That Proust may have been as much given to mourning for Lucien de Rubempré as was Wilde is suggested by a note to Proust from his mother written in late September 1896 (Correspondance de Marcel Proust, 1896-1901, Vol. II, edited by Philip Kolb, Paris: Plon, 1976, p. 133). Apparently getting in the last word in a conversation that mother and son have just had about Splendeurs et misères, Madame Proust writes: “La mort de Rubempré m’a touchée moins que celle d’Esther.”
New York, New York
I entirely agree with Miss Sontag that the twice refused and finally accepted cigar in Illusions perdues is a cigar. A public coach was hardly the place for a seduction in terms of more than civilities. But that Balzac intended it to be emblematic is confirmed by Lucien’s suicide note in Splendeurs et misères des courtisanes, in which he writes to Vautrin, “You had given me the right, if it should be in any way to my advantage, to destroy you by throwing you to the ground like a used-up cigar.” The affair begins and ends in nicotine.
My mention of two of Balzac’s books where homosexuality played a part was not intended to be exhaustive. There are others as well. Balzac was wonderfully skillful in presenting the subject without naming it. My remark about his not bothering was meant to be admiring rather than reproachful: he broke through conventional limits of fictional interest without any fuss.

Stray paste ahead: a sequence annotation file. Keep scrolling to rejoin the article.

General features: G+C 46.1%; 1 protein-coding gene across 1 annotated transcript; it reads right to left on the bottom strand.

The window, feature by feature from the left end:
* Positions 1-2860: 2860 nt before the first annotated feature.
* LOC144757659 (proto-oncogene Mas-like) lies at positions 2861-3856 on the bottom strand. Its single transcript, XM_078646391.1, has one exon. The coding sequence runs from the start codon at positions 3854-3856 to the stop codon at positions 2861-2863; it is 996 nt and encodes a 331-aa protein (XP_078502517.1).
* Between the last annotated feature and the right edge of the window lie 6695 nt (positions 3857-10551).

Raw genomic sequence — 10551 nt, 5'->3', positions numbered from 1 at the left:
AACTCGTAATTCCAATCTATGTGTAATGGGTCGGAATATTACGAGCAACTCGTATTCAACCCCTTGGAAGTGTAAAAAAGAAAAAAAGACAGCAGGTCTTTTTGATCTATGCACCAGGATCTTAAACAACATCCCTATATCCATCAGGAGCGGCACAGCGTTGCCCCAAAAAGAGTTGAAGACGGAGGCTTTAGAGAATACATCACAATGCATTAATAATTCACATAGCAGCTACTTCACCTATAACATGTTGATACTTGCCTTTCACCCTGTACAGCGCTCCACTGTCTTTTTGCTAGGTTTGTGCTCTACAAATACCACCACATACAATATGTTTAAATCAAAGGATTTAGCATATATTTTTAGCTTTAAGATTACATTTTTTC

As to Proust’s criticism of Wilde’s remark about Lucien de Rubempré, I had in mind his letter to Robert Dreyfus of May 16, 1908, to be found in Correspondance Générale (1933, IV: pp. 234-235), in Philip Kolb’s Choix de letters (1965, p. 156), in Mina Curtiss’s translation of the Letters (New York, 1949, p. 185), and in George Painter’s Proust (Boston, 1965, II: pp. 107-108). Proust had remarked the parallel between Wilde and Prince Eulenberg, who in 1907 was provoked into a libel suit and thereby disgraced. His letter states that he had first meditated writing an article about the Eulenberg case, and then decided to make it into a story. But he would not keep to the actual material, for that would seem, he wrote, “if not false, at least banal enough to deserve some stinging slap in the face from a resentful existence (like Oscar Wilde’s saying that the death of Lucien de Rubempré in Balzac was the greatest sorrow he had had, and discovering a little later, through his trial, that there are more real sorrows). But you know that this banal aestheticism could not be my aesthetic philosophy” (Mina Curtiss’s translation). Proust was well aware that Wilde’s remark was amusing, but in having it quoted or misquoted by Charlus he is of course suggesting the limits of Charlus’s, as well as of Wilde’s, “banal aestheticism.” My defense of Wilde’s epigram was based upon the argument that he did not intend it merely to register an exaggerated deference to art, but to fit in with his general effort to gain acceptance for homosexual feelings.